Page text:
Android 11 Developer Preview 1 is now available for Google Pixel smartphones, Android Studio emulator, and Project Treble devices
Today, Google officially released the first Android 11 Developer Preview for Pixel smartphones. Although the release is still internally referred to as Android R, Android 11 won’t be getting a dessert name as Google changed Android’s branding with Android 10 last year. Like previous beta releases, this first Android 11 Developer Preview is aimed at helping developers test the latest Android OS release ahead of the stable launch in August. In fact, Google has released this build a few weeks earlier than expected, just so they could give developers more time to prepare. Google will continue to release new previews until stable, but don’t expect the main features and APIs to be revealed until Google I/O 2020 in May.
The first Developer Preview is available now for manual flashing on the Pixel 2, Pixel 2 XL, Pixel 3, Pixel 3 XL, Pixel 3a, Pixel 3a XL, Pixel 4, and Pixel 4 XL. Sadly, the Essential Phone won’t be joining the list now or in the future as the company has ceased all operations. However, smartphones from other manufacturers could be supported in future preview releases as we’ve seen with Android 9 and Android 10 betas. Google typically shares the source code of the latest Android release with its biggest partners so that they can prepare for the new Android update, after all. Expect to see more Android 11 Developer Preview releases in the coming months followed by a stable update for Pixel phones in August.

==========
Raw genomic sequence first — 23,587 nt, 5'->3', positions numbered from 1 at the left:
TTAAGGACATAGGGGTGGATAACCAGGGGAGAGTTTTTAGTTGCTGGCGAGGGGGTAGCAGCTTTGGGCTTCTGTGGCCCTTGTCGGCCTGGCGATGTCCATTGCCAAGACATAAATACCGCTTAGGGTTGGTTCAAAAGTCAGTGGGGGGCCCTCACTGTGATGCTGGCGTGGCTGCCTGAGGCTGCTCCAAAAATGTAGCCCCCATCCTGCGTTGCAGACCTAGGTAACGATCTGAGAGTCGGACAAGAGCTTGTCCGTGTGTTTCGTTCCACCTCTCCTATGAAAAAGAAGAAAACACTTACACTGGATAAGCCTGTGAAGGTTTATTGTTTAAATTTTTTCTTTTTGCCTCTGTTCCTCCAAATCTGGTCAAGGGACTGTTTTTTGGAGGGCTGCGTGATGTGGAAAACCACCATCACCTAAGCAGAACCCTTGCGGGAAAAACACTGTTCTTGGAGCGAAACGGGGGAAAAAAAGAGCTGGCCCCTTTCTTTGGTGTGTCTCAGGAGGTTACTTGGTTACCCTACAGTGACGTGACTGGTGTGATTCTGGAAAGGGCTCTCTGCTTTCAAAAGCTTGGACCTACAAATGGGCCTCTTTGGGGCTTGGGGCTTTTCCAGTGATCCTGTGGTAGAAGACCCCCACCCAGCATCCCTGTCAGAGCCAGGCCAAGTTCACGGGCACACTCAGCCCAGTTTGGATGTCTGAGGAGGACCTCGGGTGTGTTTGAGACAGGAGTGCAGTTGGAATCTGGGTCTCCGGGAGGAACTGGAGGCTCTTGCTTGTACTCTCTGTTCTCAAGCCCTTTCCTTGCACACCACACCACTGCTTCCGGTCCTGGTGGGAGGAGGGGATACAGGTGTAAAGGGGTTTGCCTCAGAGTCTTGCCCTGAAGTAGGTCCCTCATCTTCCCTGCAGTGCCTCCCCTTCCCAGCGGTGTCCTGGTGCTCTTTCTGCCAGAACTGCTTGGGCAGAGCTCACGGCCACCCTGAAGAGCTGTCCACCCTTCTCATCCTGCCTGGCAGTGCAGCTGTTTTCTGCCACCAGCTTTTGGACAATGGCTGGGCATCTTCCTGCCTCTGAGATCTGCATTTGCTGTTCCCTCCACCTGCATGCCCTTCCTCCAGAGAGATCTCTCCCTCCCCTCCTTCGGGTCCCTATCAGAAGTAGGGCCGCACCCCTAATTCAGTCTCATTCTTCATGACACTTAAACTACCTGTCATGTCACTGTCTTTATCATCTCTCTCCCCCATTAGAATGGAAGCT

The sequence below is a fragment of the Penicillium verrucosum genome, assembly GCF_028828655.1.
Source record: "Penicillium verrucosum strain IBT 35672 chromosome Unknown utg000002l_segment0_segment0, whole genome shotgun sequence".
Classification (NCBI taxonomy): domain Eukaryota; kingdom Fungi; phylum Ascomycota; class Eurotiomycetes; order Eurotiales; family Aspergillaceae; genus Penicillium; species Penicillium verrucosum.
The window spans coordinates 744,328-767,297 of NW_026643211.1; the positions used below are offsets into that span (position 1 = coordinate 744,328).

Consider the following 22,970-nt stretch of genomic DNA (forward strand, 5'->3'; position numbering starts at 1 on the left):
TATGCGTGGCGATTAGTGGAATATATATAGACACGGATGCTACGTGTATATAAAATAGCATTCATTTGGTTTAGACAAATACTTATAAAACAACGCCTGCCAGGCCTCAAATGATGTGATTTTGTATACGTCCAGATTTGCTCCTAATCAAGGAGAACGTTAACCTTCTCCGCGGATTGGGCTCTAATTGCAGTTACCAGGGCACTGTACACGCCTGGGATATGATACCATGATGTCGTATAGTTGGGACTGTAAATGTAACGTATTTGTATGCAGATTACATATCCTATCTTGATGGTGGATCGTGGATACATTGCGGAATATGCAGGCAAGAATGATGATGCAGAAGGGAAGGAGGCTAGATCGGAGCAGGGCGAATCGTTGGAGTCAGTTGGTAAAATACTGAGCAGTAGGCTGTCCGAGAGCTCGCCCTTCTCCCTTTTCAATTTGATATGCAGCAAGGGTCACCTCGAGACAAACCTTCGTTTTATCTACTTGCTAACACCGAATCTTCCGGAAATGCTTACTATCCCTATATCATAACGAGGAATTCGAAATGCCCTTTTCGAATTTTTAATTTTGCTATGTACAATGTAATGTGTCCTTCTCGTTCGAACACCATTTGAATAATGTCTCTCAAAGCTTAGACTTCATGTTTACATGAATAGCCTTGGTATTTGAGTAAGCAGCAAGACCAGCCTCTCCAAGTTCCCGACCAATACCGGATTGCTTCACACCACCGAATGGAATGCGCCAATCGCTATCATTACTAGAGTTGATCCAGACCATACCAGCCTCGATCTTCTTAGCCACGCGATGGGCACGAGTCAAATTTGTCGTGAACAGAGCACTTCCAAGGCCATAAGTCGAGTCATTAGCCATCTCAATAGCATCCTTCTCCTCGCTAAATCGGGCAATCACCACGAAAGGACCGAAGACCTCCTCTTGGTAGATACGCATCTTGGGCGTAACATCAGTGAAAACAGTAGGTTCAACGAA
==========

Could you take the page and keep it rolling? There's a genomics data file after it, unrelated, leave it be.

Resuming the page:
For developers interested in reading up on the new APIs and behavioral changes, you can get started at the preview site that Google set up.
To get started with the latest release on one of the aforementioned Pixel devices, you can download the latest system image from the link below. This release is only intended for developers to test their apps against the latest behavioral changes and platform features, which is why Google hasn’t opened up sign-ups on the Android Beta site and why this first release is called a Developer Preview rather than an Android Beta. If you have a Project Treble-compatible device with an unlocked bootloader that launched with Android 9 Pie or Android 10, you can flash an Android 11 Generic System Image using fastboot. For developers who don’t have a supported Pixel or Project Treble-enabled device, you can download the latest system image from the SDK Manager in Android Studio.
Stay tuned to XDA for our extensive coverage on the new Android OS Developer Previews and Betas. We’ll be flashing it on several of our own Pixel devices and will dive into the firmware to detail everything that’s new on the surface and under-the-hood. Be sure to follow our Android 11 tag to catch up on all the news we’re going to be posting soon.